Where it has been introduced, CLTS has been integrated with other development initiatives. Besides ending open defecation, the focus is on a more comprehensive package which includes wastewater management, solid waste disposal, overall hygiene and more. The approach has also been modified in some countries to ‘School-led Total Sanitation (SLTS)’, whereby schools are the prime drivers in achieving ODF status. This has widened the spread of CLTS and its impact, both among adults and children. Plan, Water Aid and UNICEF have become important disseminators and champions of CLTS. Today, it is present in many countries in Asia, Africa, Latin America, the Middle East and Africa. In sub-Saharan Africa, it has taken root in 28 countries and gained the support of decision makers and professionals, who have recognised it as a successful, cost-effective approach and have issued a declaration to urge governments to take more decisive steps to ensure ODF environments among local communities.
What sanitation topics you are interested in?
- Re: studies on MHM and schoolgirls' health and schooling - by: JenniferRubli December 7, 2016Hello Penny and others, This is such a great discussion happening here! The issue of deliberate absenteeism is interesting and very important, especially as, as has been mentioned in this thread, in the virtual MHM conference, and in several recent studies, absenteeism does not seem to be a valid indicator; an RCT in Nepal (Oster & Thornton, 2010) showed […]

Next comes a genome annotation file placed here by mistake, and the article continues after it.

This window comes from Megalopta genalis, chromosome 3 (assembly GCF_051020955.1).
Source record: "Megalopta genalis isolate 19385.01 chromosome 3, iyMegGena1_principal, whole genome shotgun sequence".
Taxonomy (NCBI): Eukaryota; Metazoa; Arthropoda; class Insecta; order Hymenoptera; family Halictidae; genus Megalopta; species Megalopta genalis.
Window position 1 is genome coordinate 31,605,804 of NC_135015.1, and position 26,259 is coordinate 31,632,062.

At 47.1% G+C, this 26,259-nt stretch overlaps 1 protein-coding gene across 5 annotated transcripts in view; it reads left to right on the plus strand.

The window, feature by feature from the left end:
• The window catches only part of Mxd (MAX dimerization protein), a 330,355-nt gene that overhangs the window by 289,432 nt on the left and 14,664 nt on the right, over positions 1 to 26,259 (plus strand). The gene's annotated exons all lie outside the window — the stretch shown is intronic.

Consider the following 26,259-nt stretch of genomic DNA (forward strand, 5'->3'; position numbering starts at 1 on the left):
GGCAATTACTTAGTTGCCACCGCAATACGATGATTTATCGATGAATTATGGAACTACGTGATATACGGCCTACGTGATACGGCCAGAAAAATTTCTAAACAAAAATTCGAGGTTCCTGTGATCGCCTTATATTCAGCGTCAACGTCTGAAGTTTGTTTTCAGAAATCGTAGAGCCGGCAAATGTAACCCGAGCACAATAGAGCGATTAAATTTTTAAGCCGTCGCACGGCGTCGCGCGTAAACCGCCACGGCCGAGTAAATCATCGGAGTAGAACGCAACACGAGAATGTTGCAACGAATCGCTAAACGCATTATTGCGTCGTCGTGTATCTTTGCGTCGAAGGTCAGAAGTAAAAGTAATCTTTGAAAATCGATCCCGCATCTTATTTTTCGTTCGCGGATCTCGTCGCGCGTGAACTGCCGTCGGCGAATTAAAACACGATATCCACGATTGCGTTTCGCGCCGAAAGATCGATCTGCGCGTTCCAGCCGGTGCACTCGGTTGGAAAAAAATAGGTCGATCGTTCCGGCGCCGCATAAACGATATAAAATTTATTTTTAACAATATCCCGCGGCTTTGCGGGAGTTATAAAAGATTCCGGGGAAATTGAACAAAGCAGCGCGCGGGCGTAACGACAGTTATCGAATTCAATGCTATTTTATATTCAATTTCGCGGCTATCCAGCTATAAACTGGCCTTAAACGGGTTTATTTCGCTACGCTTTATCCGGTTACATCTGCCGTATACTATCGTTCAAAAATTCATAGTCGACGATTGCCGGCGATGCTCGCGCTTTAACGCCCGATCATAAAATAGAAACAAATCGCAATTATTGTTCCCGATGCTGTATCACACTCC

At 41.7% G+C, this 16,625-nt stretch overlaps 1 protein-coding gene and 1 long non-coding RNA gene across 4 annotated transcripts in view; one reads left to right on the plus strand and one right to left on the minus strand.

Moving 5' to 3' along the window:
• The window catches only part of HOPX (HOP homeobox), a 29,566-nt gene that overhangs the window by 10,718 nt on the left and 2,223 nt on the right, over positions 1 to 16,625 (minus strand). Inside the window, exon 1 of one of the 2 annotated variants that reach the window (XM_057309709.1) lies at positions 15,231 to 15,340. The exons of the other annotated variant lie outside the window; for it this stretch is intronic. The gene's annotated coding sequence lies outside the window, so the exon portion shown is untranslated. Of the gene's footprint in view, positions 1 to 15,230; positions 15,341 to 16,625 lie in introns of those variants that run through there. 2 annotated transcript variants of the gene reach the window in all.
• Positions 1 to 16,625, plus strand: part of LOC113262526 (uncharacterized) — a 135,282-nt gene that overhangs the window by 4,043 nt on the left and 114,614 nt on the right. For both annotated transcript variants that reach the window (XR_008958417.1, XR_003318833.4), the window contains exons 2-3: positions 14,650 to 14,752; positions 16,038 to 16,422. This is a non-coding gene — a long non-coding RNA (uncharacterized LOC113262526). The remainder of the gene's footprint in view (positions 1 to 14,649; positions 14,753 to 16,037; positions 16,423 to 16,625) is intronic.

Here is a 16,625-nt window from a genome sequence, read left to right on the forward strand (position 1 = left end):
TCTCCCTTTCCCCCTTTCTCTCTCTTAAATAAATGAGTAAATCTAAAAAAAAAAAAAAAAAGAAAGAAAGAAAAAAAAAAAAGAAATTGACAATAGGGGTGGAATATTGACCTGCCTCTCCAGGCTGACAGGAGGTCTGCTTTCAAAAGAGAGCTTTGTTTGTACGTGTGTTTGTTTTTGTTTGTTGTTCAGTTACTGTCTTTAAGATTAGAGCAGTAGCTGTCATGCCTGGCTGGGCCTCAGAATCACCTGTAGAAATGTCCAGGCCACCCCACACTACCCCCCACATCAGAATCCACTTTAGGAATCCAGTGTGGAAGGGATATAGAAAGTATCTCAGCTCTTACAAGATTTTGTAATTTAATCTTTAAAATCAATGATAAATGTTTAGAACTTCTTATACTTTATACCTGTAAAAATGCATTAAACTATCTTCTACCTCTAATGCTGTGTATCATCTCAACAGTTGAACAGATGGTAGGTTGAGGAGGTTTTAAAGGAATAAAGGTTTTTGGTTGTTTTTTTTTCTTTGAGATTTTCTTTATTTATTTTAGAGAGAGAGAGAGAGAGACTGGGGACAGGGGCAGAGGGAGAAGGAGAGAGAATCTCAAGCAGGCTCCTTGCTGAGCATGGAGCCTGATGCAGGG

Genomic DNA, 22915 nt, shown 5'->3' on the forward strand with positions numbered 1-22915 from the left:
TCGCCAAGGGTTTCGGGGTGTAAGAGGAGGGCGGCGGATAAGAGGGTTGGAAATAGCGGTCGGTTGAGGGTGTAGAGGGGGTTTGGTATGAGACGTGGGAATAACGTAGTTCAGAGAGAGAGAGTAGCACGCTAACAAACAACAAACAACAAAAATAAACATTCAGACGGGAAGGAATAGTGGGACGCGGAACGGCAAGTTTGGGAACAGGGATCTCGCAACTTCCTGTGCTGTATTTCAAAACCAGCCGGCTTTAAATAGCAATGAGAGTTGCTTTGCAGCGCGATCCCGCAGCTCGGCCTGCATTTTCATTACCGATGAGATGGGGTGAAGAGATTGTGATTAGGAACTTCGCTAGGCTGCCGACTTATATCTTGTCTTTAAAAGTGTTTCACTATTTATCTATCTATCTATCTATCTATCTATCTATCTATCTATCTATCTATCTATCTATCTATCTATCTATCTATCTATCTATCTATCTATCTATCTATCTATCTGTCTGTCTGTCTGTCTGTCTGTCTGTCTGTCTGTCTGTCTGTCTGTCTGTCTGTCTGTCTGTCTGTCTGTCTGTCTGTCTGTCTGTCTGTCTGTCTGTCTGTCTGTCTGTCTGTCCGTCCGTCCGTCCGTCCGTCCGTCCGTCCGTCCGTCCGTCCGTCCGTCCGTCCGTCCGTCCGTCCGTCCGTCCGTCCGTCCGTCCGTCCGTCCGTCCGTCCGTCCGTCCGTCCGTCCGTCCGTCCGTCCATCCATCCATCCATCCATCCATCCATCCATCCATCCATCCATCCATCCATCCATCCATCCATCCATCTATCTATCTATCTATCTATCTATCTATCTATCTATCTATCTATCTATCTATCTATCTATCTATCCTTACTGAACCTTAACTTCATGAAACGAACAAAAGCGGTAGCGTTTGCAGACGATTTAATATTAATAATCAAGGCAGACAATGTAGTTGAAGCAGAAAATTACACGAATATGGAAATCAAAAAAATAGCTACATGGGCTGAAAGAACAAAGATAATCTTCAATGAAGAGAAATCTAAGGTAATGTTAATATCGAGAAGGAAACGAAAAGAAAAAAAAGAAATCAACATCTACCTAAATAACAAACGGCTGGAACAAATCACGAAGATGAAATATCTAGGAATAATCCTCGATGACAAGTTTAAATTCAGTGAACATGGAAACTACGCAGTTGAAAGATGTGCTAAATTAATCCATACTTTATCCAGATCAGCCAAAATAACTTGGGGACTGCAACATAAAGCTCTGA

- Re: studies on MHM and schoolgirls' health and schooling - by: Camilla December 7, 2016Dear Penny, I appreciate your elaborate answer. Thank you. We also encounter similar difficulties in regards to attendance. In complete agreement regarding doing research focusing on "self-efficacy, self-esteem, dignity, well-being, ability to concentrate in class". When I worked with Peepoople we did a nice SROI study. I like that methodology. Wha […]
- Re: studies on MHM and schoolgirls' health and schooling - by: PennyPH December 7, 2016Dear Camilla Many thanks for your interest and response. Regarding the question - why has the cup not shown clear evidence of a reduction in absence is an important observation. we concluded we did not have adequate reporting on absence in any of the groups to analyse the effect. We try to address the absence question in our 'discussion' section - […]
- Re: How can companies incentivise sanitation - by: magdalenabauer December 7, 2016Dear Sandhya, the points you mentioned sound plausible. I have 2 questions concerning your comment. 1. Can you elaborate a bit more on the volunteering program you mentioned first? Any concrete example? Do you have any stories from partners? As Sujoy pointed out, we all would really be interested on corporate view and their motivation. 2. Do you think microf […]
- Re: Sanitation for the Homeless in the US - by: markllo December 7, 2016I've been spending 2-3 hours a week in one of the local encampments in Seattle. I have 5 toilets deployed, and thought they are being used and they are fairly simple units people still have problems operating them. I've found that homeless camps have unique challenges. Village type solutions where there is any training at all are not feasible. If y […]
- Re: studies on MHM and schoolgirls' health and schooling - by: JenniferRubli December 7, 2016
- An error has occurred; the feed is probably down. Try again later.
Add to favourites